29th Anniversary of the Americans with Disabilities Act
When commemorative events are held this week to recognize the anniversary of the ADA — the landmark Americans with Disabilities Act — it will be the first such anniversary without the man arguably most responsible for its existence. The nation lost President George H.W. Bush last November. As vice president under Ronald Reagan, and later as president, he personally championed and eventually signed the ADA into law in July 1990. Later in life, when President Bush used a wheelchair himself, he considered the civil rights legislation among his greatest accomplishments. I know this because he told me, when the two of us spoke in his Houston office for a video created to mark the law’s 25th anniversary in 2015.
Presidential Candidates release Statements on the 29th Anniversary of the ADA
Smartphones, wearables, digital entertainment & gaming are making current generations wonder why digital access was not made more explicit in the original ADA text. As technology is a larger part of our lives, will the protections in the ADA also expand?
In 2019, The Americans with Disabilities Act Turns 29. As it teeters on the precipice of a new decade, it made us think about how the ADA will continue to develop civil rights policy of tomorrow. As we move toward the ADA Anniversary join us as we review some ideas about the ADA’s past and hopes for the future.
Anthem Recognizes National Intern Day! | Twitter
On #NationalInternDay, we’re excited to spotlight our inclusive internship program, a paid opportunity for students with disabilities to grow professionally. Learn more about how diversity and inclusion is creating a stronger workforce at Anthem. (link: https://bit.ly/2LG96Cp) bit.ly/2LG96Cp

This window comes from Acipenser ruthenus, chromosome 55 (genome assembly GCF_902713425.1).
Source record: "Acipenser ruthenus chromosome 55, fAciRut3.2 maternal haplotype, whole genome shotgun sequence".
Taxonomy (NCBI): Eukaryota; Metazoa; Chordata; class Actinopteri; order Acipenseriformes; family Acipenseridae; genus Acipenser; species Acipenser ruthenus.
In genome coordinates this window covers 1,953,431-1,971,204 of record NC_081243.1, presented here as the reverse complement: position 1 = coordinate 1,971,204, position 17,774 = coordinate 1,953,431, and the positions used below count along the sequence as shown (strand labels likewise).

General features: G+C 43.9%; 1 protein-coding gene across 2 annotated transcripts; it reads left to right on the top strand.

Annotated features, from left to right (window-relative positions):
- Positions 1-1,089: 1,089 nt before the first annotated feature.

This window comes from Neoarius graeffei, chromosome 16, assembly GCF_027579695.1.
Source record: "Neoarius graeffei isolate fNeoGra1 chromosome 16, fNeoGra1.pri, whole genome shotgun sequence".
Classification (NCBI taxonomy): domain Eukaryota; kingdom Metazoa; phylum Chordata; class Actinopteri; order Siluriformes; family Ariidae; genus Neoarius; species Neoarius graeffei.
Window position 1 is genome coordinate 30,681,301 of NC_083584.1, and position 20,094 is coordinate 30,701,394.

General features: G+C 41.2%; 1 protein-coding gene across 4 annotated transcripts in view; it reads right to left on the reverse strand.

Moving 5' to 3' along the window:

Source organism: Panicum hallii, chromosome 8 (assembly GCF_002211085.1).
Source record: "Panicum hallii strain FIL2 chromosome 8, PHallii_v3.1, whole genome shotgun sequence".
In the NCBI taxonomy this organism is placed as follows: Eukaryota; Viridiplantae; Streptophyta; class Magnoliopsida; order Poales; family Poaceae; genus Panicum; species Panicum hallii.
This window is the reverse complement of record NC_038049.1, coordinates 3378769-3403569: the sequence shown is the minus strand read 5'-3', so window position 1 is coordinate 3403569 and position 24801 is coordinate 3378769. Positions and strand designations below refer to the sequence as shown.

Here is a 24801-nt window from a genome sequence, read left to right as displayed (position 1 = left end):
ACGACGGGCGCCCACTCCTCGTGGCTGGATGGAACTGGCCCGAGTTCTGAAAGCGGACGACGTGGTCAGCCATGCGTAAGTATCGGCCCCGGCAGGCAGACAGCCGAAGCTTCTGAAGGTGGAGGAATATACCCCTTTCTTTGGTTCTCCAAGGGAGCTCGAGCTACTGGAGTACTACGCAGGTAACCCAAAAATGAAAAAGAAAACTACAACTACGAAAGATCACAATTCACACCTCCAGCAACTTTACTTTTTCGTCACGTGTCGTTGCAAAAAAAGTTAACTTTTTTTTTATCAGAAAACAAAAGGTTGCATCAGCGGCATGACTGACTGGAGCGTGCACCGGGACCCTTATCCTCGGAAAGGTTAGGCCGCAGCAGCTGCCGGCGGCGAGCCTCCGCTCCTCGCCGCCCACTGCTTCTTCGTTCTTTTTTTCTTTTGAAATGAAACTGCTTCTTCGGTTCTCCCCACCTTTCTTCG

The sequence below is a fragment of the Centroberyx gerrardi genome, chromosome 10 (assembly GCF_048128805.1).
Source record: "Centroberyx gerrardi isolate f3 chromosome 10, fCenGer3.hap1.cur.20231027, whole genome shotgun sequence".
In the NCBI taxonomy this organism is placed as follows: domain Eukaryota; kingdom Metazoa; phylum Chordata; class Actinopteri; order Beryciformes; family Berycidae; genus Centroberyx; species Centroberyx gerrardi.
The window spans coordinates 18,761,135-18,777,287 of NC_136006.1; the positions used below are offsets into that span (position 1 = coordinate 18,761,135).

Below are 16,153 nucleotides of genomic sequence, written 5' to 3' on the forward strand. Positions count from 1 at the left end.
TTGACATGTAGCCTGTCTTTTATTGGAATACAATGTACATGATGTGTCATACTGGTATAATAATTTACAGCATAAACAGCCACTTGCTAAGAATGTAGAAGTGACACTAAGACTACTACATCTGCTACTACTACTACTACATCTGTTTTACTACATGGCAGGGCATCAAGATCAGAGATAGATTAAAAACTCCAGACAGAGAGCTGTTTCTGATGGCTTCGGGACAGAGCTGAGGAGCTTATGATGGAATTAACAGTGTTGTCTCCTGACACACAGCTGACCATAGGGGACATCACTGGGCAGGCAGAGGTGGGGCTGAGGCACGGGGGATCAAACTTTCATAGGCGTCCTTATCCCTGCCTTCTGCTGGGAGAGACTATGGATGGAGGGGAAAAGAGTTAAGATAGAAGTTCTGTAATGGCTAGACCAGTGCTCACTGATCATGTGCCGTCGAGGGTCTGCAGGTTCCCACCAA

Keven Walgamott had a good “feeling” about picking up the egg without crushing it. What seems simple for nearly everyone else can be more of a Herculean task for Walgamott, who lost his left hand and part of his arm in an electrical accident 17 years ago. But he was testing out the prototype of a high-tech prosthetic arm with fingers that not only can move, they can move with his thoughts. And thanks to a biomedical engineering team at the University of Utah, he “felt” the egg well enough so his brain could tell the prosthetic hand not to squeeze too hard.
I’m old-school. I still get the newspaper delivered. Primarily, because it is our therapy dog Lacey’s morning routine to get the paper and bring it to me. How could I interfere with her sense of purpose? Besides, I like turning pages and I don’t really mind a little smudgy newsprint on my fingers.
At the end of July, Democratic presidential hopefuls have their second chance to impress the public and discuss some of the biggest issues facing the country on a national stage. But if these debates are anything like the first, they’ll also miss the elephant in the room: long-term care.
On Sunday, Human Rights Watch marched in the 5th annual Disability Pride Parade in New York City, alongside thousands of people with disabilities, disabled persons organizations, companies, local politicians, and others. The participants marched for inclusion, awareness, visibility, and a dignified perception of disability, and to encourage New Yorkers to view people with disabilities through a lens of pride rather than charity.
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